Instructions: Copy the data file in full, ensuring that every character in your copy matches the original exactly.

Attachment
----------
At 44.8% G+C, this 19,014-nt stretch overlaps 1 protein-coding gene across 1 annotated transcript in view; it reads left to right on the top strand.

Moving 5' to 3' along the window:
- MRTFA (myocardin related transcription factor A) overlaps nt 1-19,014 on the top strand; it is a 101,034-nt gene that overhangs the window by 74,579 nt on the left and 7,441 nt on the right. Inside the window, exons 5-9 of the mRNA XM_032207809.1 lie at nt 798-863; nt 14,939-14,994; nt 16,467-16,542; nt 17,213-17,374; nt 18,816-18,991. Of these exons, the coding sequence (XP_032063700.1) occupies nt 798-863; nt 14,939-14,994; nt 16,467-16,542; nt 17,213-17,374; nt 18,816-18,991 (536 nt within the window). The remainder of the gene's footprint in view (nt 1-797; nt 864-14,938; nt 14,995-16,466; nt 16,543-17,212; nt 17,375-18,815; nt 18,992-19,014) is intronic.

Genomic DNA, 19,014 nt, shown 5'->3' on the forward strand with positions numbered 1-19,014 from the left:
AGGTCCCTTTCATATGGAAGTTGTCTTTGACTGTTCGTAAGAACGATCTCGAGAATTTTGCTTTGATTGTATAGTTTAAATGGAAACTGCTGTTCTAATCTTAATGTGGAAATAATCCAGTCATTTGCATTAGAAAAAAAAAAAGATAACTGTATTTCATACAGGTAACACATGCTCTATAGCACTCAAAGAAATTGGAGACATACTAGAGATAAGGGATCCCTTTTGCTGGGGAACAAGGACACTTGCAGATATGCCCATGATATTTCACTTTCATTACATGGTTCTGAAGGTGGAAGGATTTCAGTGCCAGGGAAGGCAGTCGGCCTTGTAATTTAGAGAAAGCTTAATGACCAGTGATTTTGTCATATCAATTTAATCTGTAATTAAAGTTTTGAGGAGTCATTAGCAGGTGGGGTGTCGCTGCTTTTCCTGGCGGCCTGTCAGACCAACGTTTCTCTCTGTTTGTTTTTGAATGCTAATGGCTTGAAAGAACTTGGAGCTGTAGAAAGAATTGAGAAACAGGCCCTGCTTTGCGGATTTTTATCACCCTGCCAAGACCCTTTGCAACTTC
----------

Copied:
At 44.8% G+C, this 19,014-nt stretch overlaps 1 protein-coding gene across 1 annotated transcript in view; it reads left to right on the top strand.

Moving 5' to 3' along the window:
- MRTFA (myocardin related transcription factor A) overlaps nt 1-19,014 on the top strand; it is a 101,034-nt gene that overhangs the window by 74,579 nt on the left and 7,441 nt on the right. Inside the window, exons 5-9 of the mRNA XM_032207809.1 lie at nt 798-863; nt 14,939-14,994; nt 16,467-16,542; nt 17,213-17,374; nt 18,816-18,991. Of these exons, the coding sequence (XP_032063700.1) occupies nt 798-863; nt 14,939-14,994; nt 16,467-16,542; nt 17,213-17,374; nt 18,816-18,991 (536 nt within the window). The remainder of the gene's footprint in view (nt 1-797; nt 864-14,938; nt 14,995-16,466; nt 16,543-17,212; nt 17,375-18,815; nt 18,992-19,014) is intronic.

Genomic DNA, 19,014 nt, shown 5'->3' on the forward strand with positions numbered 1-19,014 from the left:
AGGTCCCTTTCATATGGAAGTTGTCTTTGACTGTTCGTAAGAACGATCTCGAGAATTTTGCTTTGATTGTATAGTTTAAATGGAAACTGCTGTTCTAATCTTAATGTGGAAATAATCCAGTCATTTGCATTAGAAAAAAAAAAAGATAACTGTATTTCATACAGGTAACACATGCTCTATAGCACTCAAAGAAATTGGAGACATACTAGAGATAAGGGATCCCTTTTGCTGGGGAACAAGGACACTTGCAGATATGCCCATGATATTTCACTTTCATTACATGGTTCTGAAGGTGGAAGGATTTCAGTGCCAGGGAAGGCAGTCGGCCTTGTAATTTAGAGAAAGCTTAATGACCAGTGATTTTGTCATATCAATTTAATCTGTAATTAAAGTTTTGAGGAGTCATTAGCAGGTGGGGTGTCGCTGCTTTTCCTGGCGGCCTGTCAGACCAACGTTTCTCTCTGTTTGTTTTTGAATGCTAATGGCTTGAAAGAACTTGGAGCTGTAGAAAGAATTGAGAAACAGGCCCTGCTTTGCGGATTTTTATCACCCTGCCAAGACCCTTTGCAACTTC